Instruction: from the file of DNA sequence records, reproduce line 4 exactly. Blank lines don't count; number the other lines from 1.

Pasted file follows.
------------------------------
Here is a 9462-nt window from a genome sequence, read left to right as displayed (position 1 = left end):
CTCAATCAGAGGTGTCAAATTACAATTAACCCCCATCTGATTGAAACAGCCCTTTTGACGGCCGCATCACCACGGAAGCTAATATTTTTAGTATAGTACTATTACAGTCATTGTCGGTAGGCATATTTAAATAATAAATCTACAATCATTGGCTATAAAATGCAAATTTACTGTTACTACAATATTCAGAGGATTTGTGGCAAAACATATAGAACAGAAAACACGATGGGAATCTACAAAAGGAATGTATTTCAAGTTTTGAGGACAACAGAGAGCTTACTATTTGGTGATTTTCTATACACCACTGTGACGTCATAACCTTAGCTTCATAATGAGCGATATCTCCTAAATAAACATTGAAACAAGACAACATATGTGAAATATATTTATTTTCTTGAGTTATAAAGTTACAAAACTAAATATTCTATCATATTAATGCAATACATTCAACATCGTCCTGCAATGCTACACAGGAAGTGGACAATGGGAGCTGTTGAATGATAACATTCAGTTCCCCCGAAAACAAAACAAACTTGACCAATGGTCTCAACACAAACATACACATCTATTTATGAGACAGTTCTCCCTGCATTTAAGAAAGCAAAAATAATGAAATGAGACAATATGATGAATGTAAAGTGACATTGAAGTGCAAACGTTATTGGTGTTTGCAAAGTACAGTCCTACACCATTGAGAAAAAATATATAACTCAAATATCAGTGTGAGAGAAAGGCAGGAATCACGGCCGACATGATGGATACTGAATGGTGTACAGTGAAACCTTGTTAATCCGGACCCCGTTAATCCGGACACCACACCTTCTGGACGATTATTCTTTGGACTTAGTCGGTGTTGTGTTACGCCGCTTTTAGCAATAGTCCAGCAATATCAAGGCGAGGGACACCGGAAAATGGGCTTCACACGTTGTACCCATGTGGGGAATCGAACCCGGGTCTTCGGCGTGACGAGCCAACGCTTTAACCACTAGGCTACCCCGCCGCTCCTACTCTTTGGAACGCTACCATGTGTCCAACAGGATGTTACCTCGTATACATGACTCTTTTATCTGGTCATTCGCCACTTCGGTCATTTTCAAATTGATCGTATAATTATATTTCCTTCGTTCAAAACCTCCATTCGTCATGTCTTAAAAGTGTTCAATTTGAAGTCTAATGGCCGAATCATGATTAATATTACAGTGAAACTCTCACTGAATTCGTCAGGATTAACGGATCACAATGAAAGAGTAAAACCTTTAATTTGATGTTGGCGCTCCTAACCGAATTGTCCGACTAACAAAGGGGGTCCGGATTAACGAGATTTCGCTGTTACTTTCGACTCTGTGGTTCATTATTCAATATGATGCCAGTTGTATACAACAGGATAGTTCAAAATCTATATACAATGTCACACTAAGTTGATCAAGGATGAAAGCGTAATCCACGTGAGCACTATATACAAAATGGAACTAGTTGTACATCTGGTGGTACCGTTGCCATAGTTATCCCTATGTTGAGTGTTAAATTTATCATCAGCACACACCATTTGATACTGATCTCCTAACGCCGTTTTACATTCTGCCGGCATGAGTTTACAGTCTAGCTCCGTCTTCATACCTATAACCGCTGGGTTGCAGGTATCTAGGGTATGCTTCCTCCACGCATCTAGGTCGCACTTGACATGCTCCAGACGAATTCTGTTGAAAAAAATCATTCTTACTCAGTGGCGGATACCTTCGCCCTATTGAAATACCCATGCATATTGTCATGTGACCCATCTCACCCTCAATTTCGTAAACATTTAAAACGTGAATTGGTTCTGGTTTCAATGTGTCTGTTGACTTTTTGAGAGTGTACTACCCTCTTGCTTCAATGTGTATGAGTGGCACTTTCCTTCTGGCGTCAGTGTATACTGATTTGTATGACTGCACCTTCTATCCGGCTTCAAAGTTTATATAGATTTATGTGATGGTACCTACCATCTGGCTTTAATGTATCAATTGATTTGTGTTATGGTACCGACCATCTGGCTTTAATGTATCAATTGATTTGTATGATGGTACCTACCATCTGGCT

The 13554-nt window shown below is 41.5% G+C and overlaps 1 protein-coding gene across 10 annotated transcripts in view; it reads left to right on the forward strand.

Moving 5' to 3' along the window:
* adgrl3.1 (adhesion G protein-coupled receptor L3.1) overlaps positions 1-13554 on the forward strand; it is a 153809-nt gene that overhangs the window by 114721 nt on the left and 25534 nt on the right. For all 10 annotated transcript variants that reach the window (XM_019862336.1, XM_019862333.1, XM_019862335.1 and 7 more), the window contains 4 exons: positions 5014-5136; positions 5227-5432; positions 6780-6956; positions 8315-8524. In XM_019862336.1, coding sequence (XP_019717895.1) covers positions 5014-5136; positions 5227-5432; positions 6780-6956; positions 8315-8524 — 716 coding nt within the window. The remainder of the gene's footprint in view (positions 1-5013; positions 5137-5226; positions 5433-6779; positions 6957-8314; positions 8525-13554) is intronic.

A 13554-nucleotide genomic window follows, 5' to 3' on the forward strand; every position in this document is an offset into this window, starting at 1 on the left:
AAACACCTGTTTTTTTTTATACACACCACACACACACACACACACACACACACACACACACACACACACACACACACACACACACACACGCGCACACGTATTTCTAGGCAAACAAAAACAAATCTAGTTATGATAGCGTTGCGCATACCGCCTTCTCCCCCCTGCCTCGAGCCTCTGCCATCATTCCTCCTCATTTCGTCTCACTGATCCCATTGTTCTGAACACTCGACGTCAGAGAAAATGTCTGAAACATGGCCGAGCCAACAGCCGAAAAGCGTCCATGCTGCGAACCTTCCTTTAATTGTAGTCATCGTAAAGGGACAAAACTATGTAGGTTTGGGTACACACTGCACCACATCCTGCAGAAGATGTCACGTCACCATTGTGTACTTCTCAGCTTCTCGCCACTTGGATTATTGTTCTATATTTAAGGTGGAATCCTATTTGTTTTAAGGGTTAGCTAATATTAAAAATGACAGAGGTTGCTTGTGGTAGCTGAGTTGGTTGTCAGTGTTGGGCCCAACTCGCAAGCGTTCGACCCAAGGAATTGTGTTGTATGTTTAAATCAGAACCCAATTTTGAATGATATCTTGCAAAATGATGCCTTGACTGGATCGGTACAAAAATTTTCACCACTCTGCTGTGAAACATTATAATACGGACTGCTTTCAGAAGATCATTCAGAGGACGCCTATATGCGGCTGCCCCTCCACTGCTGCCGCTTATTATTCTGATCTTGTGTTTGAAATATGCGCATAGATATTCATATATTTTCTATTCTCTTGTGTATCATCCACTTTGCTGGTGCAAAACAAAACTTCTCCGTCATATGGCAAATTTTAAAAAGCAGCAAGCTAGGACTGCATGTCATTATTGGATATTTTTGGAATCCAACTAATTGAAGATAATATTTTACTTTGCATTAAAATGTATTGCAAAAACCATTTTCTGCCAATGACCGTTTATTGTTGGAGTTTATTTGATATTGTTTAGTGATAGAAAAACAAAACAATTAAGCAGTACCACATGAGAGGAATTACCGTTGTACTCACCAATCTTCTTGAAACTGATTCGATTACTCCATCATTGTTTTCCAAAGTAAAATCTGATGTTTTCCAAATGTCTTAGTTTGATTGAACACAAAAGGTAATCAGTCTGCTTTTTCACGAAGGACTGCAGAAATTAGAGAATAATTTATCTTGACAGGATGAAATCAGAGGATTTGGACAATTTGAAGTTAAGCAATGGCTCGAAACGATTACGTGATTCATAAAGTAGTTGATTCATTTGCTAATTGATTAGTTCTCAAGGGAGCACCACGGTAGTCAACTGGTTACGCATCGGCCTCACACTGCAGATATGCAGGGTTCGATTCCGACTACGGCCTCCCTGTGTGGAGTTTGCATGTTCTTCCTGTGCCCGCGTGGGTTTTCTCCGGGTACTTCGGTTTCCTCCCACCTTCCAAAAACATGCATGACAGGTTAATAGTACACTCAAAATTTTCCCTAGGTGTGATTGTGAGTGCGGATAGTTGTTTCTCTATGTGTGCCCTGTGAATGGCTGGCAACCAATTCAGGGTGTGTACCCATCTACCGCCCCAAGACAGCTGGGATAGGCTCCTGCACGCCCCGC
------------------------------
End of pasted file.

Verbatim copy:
Moving 5' to 3' along the window: